For decades, Europe has built up its own dependencies: oil, gas, coal, chemicals… Dependencies towards our systemic rivals… Dependencies that have increased the risks of confrontation…
Dependencies from which we must now learn the lessons. As Europe accelerates its green transition, with the re-evaluation of our economic models, it is essential not to substitute old dependencies for new ones.
The case of solar energy is a perfect example of this. China is now home to seven of the world’s top ten solar panel manufacturers, and controls the entire production and supply chain through strategic investments and partnerships with many third countries. Lithium, a component essential for our electrical vehicles, is another example. While China produces only 7% of the world’s lithium, it will be able to control 1/3 of the world’s supply by the middle of the decade. These examples could be replicated in almost all industries related to the energetic and digital transition with the same result.
It is time for Europe to catch up in this area and we therefore welcome the Commission’s announcement of these two legislative proposals: the Net Zero Industry Act and the Critical Raw Material Act.
Two proposals, one goal: A sovereign Europe!
On the one hand, we have the “Net Zero Industry Act”, which aims to facilitate the development in Europe of the means necessary to decarbonize our economy.
While on the other hand, to allow this industry to function, we will need to secure our access to strategic and critical raw materials, and this is what the “Critical Raw Material Act” intends to do.
By developing our European industry and studying what raw materials we need, Europe intends to finally put in place real strategies for securing our access to these raw materials through strengthened ties with third countries. This is essential for the growth of our global industries, for the development of secure, resilient, affordable and sufficiently diversified European value chains, while ensuring benefits for third countries.
Win-win partnerships that the EU intends to offer to third countries
To this end, Europe intends to develop a “Club for Critical raw materials”. A club composed of countries that share our values, our goals and our environmental and social standards. We must no longer create new dependencies on countries that do not defend our values or countries that are openly hostile towards us, as we have seen with Russia.
This club will be centred on creating “strategic partnerships”. This means creating partnerships that promote sustainable growth in third countries and contribute to the resilience of European industrial value chains.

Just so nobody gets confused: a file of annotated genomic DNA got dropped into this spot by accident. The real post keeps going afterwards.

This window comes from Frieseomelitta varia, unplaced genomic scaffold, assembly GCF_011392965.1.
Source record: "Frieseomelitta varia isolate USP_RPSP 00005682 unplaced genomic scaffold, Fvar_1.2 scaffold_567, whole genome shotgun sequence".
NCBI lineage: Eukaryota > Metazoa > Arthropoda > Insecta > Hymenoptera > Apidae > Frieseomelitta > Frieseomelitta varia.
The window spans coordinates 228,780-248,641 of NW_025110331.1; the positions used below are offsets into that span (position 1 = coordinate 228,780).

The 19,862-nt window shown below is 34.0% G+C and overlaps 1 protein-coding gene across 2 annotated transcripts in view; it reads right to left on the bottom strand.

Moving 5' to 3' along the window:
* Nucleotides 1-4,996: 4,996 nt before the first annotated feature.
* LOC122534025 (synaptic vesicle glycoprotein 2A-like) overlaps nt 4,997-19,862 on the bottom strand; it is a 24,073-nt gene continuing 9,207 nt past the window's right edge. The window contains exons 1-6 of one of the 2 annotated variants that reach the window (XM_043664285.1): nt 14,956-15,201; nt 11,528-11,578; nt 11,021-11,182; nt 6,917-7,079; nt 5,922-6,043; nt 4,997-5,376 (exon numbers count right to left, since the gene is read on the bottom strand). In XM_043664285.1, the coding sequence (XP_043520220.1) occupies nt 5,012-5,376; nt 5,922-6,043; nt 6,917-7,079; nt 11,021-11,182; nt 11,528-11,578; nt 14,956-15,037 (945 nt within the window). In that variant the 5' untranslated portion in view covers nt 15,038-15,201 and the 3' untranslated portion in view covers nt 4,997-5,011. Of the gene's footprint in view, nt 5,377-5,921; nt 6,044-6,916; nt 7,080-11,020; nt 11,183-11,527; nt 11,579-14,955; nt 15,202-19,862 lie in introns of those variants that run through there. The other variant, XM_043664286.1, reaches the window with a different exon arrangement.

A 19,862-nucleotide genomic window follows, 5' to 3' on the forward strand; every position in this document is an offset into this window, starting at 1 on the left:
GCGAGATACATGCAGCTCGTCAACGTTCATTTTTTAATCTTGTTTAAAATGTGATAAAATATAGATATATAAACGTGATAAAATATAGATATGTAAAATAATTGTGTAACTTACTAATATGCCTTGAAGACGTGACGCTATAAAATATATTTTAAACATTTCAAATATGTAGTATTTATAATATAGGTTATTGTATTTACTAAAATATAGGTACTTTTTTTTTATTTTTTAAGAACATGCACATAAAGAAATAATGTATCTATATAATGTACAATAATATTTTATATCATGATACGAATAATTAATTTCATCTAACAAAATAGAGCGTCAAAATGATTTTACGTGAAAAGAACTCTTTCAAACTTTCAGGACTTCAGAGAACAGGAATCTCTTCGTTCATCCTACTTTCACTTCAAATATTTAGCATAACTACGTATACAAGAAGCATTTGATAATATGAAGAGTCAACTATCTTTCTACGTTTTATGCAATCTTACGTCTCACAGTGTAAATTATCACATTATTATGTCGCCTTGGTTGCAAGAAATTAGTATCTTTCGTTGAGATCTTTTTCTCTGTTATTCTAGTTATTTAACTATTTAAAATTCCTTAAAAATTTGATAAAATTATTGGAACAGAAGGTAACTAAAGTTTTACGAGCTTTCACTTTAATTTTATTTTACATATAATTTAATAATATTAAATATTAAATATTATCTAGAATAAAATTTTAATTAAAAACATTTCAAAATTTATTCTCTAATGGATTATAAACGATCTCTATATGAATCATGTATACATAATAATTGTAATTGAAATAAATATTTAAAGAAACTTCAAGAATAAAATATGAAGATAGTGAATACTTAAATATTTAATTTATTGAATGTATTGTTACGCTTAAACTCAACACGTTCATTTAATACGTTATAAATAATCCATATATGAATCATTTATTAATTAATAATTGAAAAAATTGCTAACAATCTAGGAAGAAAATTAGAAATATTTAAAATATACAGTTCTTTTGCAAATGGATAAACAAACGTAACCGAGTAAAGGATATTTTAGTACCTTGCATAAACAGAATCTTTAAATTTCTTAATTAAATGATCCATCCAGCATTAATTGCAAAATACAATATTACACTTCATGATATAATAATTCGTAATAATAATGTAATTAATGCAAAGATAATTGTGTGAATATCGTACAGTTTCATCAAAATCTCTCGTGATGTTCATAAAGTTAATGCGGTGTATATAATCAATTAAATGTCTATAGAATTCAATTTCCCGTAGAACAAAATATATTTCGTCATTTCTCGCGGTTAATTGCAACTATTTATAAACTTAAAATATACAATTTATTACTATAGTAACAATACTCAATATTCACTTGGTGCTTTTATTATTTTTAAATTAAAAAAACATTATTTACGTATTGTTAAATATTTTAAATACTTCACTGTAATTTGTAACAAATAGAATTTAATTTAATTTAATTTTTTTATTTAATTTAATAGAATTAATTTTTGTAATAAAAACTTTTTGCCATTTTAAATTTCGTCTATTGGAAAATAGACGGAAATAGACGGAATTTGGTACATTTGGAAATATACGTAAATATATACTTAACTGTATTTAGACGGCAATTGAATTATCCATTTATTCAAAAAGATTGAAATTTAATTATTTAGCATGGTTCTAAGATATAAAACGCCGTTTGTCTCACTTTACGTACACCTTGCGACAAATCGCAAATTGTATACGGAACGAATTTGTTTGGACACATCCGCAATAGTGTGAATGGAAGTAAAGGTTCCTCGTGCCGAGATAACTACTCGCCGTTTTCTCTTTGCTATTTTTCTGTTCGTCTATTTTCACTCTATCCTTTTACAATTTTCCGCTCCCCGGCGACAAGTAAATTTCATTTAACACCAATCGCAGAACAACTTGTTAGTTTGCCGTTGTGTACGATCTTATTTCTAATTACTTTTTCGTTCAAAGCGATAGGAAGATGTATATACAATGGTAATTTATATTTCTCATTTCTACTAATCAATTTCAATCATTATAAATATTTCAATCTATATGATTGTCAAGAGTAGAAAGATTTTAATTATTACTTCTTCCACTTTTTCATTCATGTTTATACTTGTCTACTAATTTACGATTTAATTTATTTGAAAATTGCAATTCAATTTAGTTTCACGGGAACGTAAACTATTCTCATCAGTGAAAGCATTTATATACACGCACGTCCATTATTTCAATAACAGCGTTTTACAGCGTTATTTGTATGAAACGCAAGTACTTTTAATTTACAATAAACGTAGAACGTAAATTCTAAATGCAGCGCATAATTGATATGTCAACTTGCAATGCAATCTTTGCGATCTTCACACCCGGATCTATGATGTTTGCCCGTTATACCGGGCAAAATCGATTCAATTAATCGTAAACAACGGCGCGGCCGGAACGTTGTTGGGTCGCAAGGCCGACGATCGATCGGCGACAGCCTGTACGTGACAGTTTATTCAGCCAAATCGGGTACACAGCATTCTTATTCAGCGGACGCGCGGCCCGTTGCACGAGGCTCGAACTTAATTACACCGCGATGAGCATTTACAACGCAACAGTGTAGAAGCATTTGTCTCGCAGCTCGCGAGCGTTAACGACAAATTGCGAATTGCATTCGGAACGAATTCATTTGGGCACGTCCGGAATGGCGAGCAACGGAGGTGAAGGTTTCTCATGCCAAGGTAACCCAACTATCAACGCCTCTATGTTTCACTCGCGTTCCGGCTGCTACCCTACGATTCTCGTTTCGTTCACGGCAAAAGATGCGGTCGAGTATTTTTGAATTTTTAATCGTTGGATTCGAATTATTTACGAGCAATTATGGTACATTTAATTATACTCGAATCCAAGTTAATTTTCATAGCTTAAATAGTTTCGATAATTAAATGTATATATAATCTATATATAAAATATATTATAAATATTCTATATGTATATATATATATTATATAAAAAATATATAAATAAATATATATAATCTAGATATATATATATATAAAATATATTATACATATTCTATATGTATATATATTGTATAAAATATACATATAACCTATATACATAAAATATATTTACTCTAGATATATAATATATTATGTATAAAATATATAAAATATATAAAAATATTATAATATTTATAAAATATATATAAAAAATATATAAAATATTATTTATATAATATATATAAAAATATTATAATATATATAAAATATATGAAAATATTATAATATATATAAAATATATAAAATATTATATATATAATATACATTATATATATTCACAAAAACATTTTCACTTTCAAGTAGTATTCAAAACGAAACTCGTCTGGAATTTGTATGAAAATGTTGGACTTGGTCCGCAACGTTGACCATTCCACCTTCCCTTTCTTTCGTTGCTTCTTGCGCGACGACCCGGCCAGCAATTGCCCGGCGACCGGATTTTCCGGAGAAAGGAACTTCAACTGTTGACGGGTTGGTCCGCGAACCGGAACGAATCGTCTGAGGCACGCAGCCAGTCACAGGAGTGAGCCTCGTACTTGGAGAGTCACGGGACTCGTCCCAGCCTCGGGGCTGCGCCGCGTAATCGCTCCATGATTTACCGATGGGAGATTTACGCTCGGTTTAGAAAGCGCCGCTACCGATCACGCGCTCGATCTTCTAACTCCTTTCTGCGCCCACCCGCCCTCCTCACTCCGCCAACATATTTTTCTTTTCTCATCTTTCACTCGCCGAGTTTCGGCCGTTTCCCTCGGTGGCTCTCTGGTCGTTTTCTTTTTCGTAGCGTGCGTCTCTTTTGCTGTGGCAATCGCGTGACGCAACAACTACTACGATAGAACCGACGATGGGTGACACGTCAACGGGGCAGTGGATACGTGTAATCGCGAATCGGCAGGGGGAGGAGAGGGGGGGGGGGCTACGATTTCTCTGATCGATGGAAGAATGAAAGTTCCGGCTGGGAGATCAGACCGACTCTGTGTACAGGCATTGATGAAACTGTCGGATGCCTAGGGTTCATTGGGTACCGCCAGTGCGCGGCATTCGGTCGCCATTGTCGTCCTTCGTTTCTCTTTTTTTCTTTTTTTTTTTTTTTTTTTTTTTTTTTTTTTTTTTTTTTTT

In short, these will be win-win partnerships.
Europe has already been able to develop strategic partnerships with countries such as Canada, Ukraine, Chile and New Zealand…. A list that it intends to extend over the coming years and for which some positive effects have already been felt.
However, one should not be naive and fall into the trap of letting our competitors into the club. This club must serve to guarantee the sovereignty of Europeans. By letting in, without debate, states such as the United States whose only ambition is to defend its own interests, to the detriment of Europeans, we must ask ourselves what the consequences of this would be.
Without undermining our previous alliances, we cannot assume that all of our allies will be inclined to the same goal of strengthening European sovereignty.
We can be allies but not necessarily aligned
We must also face the fact that these partnerships place many constraints on third countries, particularly with regard to abiding by our European environmental and social standards. This is a reason often put forward by partners that are quick to align with other countries that have much less demanding standards… It is important to champion our standards and to make them attractive to our future partners.
Reinforcing the attractiveness of the European model
The European Commission also plans to use its various programmes, including the “Global Gateway”, to attract these new countries. But here again, the question of resources arises.
The Global Gateway, with its 300 billion in funding, is already criticised for being underfunded, and seems weak compared to the $40 trillion in funding from the United States or the Chinese new Silk Roads. We will have to work to ensure our attractiveness as these two other blocks are ready to work with much lower standards, and especially with much less consideration for third countries.
Europe has chosen to take a leap towards greater autonomy in the supply chains. With these new legislative proposals, through the creation of new strategic partnerships and by providing ambitious global leadership, the potential is great. The hopes are just as high, but we must not let ourselves be discouraged. This would have dramatic consequences for the Union and for our citizens.